Karl Richters Life & Work by Roland WörnerKarl Richter 1921 – 1981
His Life & Work
by Roland Wörner
by Maureen Aldenhoff
from the DVD Booklet:
Karl Richter’s intellectual work had it’s roots in the classical, musical theological and humanitarian education he received as the offspring of a Saxon choirmaster, organist and clergyman; and as a pupil of the famous Rudolf Mauersberger, one of the most important composers of Evangelical church music at the “Kreuzalumnat”, a famous boarding school in Dresden in, as well as being a pupil of both Karl Straube and Günther Ramin in Leipzig. Last but not least he was a student at the Felix Mendelssohn Bartholdy School. A school founded by the Master himself.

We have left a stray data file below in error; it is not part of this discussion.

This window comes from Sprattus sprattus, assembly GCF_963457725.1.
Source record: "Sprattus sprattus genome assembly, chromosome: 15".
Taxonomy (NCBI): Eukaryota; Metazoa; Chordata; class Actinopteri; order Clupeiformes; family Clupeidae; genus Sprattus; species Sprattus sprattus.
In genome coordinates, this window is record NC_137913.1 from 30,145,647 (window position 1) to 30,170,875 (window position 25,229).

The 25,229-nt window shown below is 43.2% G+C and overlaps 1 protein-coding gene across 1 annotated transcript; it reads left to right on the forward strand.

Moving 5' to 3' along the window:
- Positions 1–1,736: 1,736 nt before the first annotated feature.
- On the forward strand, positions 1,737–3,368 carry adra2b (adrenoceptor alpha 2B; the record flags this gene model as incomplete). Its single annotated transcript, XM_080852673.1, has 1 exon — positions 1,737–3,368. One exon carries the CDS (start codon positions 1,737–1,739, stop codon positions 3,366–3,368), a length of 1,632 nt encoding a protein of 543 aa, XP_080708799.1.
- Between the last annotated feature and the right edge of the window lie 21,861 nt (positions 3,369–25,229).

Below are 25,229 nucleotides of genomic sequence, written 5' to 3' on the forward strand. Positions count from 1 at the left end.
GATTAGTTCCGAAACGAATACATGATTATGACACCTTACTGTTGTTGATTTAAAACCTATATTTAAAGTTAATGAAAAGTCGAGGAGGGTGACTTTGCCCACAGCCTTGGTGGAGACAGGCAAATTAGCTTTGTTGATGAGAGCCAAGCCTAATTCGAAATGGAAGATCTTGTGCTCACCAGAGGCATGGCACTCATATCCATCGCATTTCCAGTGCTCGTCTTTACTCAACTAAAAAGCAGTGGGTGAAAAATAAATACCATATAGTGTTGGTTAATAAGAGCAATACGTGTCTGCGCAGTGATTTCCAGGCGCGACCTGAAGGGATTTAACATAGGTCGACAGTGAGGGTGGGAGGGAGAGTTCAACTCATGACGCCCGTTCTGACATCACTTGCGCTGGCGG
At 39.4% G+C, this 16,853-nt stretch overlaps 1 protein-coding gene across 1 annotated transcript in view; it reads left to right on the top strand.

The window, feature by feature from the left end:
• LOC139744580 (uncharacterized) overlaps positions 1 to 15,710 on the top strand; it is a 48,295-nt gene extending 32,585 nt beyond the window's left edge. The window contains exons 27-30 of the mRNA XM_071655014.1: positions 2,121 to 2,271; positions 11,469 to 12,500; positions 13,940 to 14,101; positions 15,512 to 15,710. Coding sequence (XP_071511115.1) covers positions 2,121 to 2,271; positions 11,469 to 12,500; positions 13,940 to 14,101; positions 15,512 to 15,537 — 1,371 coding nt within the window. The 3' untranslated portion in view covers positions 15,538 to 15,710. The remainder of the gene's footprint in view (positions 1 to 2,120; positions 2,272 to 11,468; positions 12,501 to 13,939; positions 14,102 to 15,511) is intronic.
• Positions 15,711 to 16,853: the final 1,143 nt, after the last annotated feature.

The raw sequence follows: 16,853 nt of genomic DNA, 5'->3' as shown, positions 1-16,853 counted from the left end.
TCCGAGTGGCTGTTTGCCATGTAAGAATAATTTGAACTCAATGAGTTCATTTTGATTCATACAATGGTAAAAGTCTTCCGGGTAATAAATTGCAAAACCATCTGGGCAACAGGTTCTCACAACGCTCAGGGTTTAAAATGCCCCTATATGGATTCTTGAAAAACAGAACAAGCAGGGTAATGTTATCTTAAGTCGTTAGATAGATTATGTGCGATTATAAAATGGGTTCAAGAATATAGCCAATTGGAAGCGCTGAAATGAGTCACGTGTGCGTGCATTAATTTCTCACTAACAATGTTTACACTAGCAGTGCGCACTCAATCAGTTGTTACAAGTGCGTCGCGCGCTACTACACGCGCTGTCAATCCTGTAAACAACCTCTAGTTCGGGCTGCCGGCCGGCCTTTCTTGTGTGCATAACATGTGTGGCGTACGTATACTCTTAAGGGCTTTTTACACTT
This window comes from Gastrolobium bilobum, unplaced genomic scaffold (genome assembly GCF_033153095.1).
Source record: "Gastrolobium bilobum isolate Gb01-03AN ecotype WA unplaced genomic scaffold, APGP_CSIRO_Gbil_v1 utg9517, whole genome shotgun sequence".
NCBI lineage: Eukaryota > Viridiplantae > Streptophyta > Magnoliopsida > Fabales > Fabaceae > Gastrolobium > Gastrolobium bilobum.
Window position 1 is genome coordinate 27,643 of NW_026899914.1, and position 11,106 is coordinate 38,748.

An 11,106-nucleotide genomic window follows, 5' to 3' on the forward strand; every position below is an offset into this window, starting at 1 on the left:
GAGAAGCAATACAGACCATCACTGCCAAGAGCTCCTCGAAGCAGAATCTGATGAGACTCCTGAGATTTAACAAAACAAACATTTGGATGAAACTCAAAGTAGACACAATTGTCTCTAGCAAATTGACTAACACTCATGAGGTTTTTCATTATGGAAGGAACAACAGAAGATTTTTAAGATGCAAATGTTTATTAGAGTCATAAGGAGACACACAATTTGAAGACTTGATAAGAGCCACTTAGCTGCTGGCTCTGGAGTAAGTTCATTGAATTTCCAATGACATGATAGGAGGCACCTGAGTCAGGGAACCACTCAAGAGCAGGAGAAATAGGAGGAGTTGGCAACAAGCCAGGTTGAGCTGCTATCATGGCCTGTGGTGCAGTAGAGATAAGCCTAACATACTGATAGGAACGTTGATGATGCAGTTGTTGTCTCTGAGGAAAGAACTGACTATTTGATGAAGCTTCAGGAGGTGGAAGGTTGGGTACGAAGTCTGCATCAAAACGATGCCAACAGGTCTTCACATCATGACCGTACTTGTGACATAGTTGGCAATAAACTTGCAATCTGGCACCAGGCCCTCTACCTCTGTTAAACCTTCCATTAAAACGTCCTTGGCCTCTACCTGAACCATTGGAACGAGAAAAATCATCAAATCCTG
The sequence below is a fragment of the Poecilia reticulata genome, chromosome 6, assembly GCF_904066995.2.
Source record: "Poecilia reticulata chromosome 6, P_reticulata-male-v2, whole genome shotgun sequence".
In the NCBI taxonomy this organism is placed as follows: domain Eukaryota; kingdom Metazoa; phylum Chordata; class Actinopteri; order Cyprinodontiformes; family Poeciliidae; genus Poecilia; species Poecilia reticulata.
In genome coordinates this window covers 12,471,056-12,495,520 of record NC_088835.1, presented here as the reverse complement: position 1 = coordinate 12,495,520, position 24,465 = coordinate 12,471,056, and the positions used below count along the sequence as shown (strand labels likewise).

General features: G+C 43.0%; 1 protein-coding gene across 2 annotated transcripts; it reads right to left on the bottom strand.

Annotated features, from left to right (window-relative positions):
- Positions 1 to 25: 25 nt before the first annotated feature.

Karl Richter was born on 15th October 1926 as the fourth of five children to Dr. Christian Johannes Richter and Clara Hedwig Richter in Plauen in Vogtland. Two years later the family moved to Marienberg in the “Erzgebirge”, where the father took over the position of Superintendent. In Marienberg and later on in Freiberg in Saxony, where Karl’s mother had moved to after the early death of his father due to heart failure. Karl was greatly influenced by church and organ music. In Freiberg’s Cathedral, one of the most beautiful gothic cathedrals in the whole of Germany, he had the opportunity to practice on Gottfried Silbermanns monumental organ and of being able to sing in the Kurrende. In 1937 at his own wish, he started school at the “Kreuzgymnasium” (School of the Holy Cross) in Dresden and became a member of the famous “Kreuzchor” under the direction of Rudolf Mauersberger. In 1940 Karl Straube, former retired “Thomaskantor” took the highly talented Karl Richter as his last pupil. The years of learning and the first musical assignments as organist and conductor were abruptly interrupted by Richter’s military conscription. One year later his mother died of heart failure. In 1946 after finishing his military service and a period of imprisonment as a prisoner-of-war, Karl Richter was able to take up his studies again at the State Academy for Music in Leipzig, where Karl Straube and Günther Ramin, at that time Thomascantor, introduced him to the great German tradition of Bach interpretation.